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Proposition 1

Idaho Propositions 1, 2 and 3

Whether or not to repeal Idaho’s controversial new school reform laws is the hottest election issue in the state this year, with three referenda on the ballot.

A “yes” vote on Propositions 1, 2 and 3 would keep the “Students Come First” laws proposed by state schools Superintendent Tom Luna in place; a “no” vote would repeal them.

Because lawmakers pushed through follow-up bills adding emergency clauses to all three laws after opponents began gathering signatures for the referendum, the laws already have begun being phased in, rather than having been put on hold until the election; but that would stop if voters turn their thumbs down on some or all of the measures.

Luna promoted the reforms as a way to do more in Idaho schools without spending more money, after three years of unprecedented school budget cuts that he called Idaho’s “new normal.”

Results for each proposition are listed separately:


Proposition 1: Teacher Contracts
Referendum to Approve or Reject Legislation Limiting Negotiated Agreements Between Teachers and Local School Boards and Ending the Practice of Issuing Renewable Contracts

This measure rolls back most collective bargaining rights for teachers; makes all contract terms expire every year; limits contract negotiations only to salary and benefits; requires those negotiations to be conducted in open meetings; allows districts to impose terms if negotiations don’t yield agreement by a June deadline; and prohibits considering seniority when laying off teachers. It also eliminates an early retirement incentive program for teachers; requires parent input and student achievement to be factored into teacher evaluations; and eliminates the “99 percent” funding protection that school districts previously had when they lost large numbers of students from one year to the next, which previously held their state funding at 99 percent of the previous year’s to avoid sudden cutbacks including teacher layoffs. Requires information on liability insurance providers to be distributed to all teachers; in the past, many teachers have purchased such insurance through teachers unions.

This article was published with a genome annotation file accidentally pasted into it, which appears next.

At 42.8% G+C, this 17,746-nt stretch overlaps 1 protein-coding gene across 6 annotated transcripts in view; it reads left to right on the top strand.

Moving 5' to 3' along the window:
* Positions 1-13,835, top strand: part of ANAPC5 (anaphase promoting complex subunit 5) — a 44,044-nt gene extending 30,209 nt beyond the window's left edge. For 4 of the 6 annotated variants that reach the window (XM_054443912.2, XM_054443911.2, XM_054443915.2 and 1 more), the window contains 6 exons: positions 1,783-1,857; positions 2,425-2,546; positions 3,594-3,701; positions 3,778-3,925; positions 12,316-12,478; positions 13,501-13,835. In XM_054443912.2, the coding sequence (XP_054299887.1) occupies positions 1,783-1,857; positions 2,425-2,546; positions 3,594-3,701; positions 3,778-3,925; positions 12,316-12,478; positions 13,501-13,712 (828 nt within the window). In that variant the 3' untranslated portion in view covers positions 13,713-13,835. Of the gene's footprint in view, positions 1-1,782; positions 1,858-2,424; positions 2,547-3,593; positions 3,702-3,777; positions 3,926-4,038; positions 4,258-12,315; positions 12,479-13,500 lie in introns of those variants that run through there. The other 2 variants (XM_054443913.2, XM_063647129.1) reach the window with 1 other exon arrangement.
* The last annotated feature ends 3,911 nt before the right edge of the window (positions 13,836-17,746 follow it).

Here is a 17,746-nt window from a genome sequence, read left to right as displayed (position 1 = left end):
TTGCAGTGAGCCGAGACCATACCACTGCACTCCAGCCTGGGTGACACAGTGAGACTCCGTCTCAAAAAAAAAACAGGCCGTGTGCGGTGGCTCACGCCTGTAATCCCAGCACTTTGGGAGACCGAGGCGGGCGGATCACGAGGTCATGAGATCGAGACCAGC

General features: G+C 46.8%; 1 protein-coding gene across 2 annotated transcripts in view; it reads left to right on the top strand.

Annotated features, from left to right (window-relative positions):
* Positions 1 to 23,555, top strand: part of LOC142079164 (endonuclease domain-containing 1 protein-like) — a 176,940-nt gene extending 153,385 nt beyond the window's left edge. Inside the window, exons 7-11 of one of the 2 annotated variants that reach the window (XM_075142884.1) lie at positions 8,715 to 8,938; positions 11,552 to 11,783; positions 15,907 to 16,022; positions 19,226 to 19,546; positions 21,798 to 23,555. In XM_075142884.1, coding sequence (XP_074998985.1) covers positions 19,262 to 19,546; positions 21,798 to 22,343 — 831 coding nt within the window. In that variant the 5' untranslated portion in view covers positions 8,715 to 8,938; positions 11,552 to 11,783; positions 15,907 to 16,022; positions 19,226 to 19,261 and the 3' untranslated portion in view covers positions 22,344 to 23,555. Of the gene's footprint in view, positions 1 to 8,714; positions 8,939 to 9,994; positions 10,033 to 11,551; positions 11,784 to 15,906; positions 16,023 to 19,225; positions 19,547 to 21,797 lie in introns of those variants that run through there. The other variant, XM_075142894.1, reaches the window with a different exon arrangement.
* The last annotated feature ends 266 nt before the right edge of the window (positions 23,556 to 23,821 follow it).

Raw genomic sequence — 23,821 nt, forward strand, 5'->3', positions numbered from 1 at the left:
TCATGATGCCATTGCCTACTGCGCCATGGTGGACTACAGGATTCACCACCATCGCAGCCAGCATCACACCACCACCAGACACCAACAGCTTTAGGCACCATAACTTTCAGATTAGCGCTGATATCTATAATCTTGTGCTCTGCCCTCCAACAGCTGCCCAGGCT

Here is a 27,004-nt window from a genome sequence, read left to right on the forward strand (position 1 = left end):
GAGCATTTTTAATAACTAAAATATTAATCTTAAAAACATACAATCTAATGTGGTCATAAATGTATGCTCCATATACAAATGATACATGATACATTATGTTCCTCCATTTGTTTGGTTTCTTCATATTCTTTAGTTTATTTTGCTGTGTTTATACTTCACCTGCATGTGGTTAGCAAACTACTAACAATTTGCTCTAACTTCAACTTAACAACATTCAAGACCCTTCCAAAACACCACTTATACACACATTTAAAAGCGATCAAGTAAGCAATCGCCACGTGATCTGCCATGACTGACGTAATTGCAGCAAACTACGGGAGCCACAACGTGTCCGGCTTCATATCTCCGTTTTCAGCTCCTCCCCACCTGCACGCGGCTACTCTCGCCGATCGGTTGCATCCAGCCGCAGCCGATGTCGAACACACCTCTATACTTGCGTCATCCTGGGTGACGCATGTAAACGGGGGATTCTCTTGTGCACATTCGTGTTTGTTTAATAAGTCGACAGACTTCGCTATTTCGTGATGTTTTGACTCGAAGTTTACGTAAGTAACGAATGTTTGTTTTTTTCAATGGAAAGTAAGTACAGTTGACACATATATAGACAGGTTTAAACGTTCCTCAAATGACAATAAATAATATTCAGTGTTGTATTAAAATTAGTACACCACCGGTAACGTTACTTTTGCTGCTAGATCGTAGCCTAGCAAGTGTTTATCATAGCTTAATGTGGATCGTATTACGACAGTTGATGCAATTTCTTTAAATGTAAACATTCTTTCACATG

Election results

76
Option Votes Pct
No 371,228 57.29%
Yes 276,715 42.71%

Related coverage

Idaho state schools Superintendent Tom Luna talks with reporters in November 2012, in his first public comments since his school reform laws were rejected by voters. (Betsy Russell)

Tue., Nov. 13, 2012

Luna accepts reform rejection 

BOISE – A subdued Tom Luna, Idaho state superintendent of schools, pledged Monday to work with all sides to bring back only the pieces of his voter-rejected “Students Come First” reforms on which broad agreement can be achieved. “I think it’s critical that we work together,” Luna said in his first public comments since last Tuesday’s election. Asked about the role of the Idaho Education Association, the state’s teachers union, Luna said, “We’ll sit down and meet with them.”

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Mon., Nov. 12, 2012, 4:19 p.m.

Luna pledges collaboration, opponents skeptical 11 

Mike Lanza, chairman of the campaign that successfully overturned controversial "Students Come First" school reform laws, reacted with suspicion today to state schools Superintendent Tom Luna's call for collaboration on new reform laws. "His entire track record is not one of collaboration, and we believe...